Essay On Tommy John Surgery

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Ulnar collateral ligament surgery (Tommy John surgery) is unfortunately becoming a casual occurrence in professional baseball. The surgery has an important history. As pitchers began to throw with higher velocity, they also made themselves susceptible to tearing their ulnar collateral ligament. The process of correcting the damage that is done to the ulnar collateral ligament can last well over a year depending on the severity. However, most pitchers make a full recovery through the process of rehabilitation. Having to receive Tommy John surgery can lead to various effects on one’s career.
Ulnar collateral ligament (UCL) injuries were often problematic early on in Major League Baseball. UCL injuries would often end careers because modern medicine had not caught on to what was happening to the arms of these athletes. Dr. Frank Jobe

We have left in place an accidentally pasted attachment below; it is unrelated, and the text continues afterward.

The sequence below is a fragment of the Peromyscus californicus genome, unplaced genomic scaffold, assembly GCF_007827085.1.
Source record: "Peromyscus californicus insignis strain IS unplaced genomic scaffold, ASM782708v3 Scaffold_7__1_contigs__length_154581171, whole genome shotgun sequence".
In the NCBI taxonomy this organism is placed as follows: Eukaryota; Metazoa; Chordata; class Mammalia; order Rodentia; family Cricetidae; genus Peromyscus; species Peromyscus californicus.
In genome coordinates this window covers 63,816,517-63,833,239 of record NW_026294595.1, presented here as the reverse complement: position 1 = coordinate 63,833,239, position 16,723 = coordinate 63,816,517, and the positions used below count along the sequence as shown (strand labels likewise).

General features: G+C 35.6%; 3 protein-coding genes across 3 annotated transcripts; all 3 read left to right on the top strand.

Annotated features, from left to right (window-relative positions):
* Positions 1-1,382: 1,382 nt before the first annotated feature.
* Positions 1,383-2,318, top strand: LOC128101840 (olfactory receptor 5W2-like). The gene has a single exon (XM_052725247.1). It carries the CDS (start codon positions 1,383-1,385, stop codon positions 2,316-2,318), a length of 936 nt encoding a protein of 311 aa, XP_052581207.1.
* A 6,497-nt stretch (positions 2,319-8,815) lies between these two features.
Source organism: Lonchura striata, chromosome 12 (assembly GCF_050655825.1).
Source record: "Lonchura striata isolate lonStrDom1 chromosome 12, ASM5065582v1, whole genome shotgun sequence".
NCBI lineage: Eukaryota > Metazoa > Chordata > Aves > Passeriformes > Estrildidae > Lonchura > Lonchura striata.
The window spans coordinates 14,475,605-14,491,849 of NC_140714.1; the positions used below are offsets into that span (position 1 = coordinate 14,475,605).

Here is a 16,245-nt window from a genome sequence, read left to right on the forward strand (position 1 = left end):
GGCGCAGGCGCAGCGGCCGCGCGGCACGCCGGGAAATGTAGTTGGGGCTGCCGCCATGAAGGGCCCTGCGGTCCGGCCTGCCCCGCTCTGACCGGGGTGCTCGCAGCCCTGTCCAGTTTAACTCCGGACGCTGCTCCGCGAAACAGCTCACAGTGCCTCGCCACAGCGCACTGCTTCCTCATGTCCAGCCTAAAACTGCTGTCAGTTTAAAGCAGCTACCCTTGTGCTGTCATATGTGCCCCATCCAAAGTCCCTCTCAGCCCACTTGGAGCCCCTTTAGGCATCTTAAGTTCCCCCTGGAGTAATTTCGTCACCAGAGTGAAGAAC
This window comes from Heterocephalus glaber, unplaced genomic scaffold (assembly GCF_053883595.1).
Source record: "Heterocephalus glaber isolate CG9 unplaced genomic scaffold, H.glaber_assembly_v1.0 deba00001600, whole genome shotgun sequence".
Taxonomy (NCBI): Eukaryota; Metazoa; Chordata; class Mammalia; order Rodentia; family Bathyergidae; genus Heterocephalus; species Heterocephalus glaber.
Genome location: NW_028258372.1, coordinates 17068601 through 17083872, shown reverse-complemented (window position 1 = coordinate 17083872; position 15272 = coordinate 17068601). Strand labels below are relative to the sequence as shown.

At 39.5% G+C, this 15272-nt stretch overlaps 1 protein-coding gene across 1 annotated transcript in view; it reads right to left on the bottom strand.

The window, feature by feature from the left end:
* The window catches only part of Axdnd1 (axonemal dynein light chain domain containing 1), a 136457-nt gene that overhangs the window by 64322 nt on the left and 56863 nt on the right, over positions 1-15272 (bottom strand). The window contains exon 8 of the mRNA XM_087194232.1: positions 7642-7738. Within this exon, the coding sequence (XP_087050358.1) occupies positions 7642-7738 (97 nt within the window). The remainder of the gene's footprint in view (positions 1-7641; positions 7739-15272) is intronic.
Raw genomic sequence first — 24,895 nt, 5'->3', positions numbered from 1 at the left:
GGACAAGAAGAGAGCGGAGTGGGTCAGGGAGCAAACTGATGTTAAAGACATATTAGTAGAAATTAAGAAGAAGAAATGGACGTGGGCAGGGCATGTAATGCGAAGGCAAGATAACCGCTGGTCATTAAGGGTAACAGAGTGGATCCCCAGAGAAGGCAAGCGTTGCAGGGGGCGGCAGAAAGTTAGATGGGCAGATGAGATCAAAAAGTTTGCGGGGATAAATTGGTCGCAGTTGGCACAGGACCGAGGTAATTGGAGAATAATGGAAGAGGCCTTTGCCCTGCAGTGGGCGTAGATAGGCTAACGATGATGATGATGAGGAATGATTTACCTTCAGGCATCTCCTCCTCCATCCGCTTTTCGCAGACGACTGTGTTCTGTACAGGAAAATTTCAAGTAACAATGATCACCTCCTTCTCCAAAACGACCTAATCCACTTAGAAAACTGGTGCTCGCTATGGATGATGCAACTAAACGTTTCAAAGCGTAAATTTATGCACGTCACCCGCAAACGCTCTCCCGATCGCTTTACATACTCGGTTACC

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The general purpose of the surgery is to remove the torn ligament and replace it with a tendon that is used less, most often used is the palmaris(Lasky). The palmaris is a tendon that is found within your wrist(Lasky). The surgery is continually successful, around ninety-seven percent of pitchers return to their previous level of success before being injured (Hoffman et al. 1). It is good that the success rate is high, however that leaves three percent that may never get to play at that level again. Research shows that around seventy major league pitchers’ arms have not worked properly since having the surgery(Apstein). Having to receive Tommy John surgery has been proven to certain careers. Apstein stated in his article for Sports Illustrated, “pitchers will throw less than one-hundred innings the rest of their careers.” There has been no reason discovered on why some people respond better to Tommy John surgery. Most pitchers are not afraid of having to receive the procedure, but sadly some do not get to return to their former

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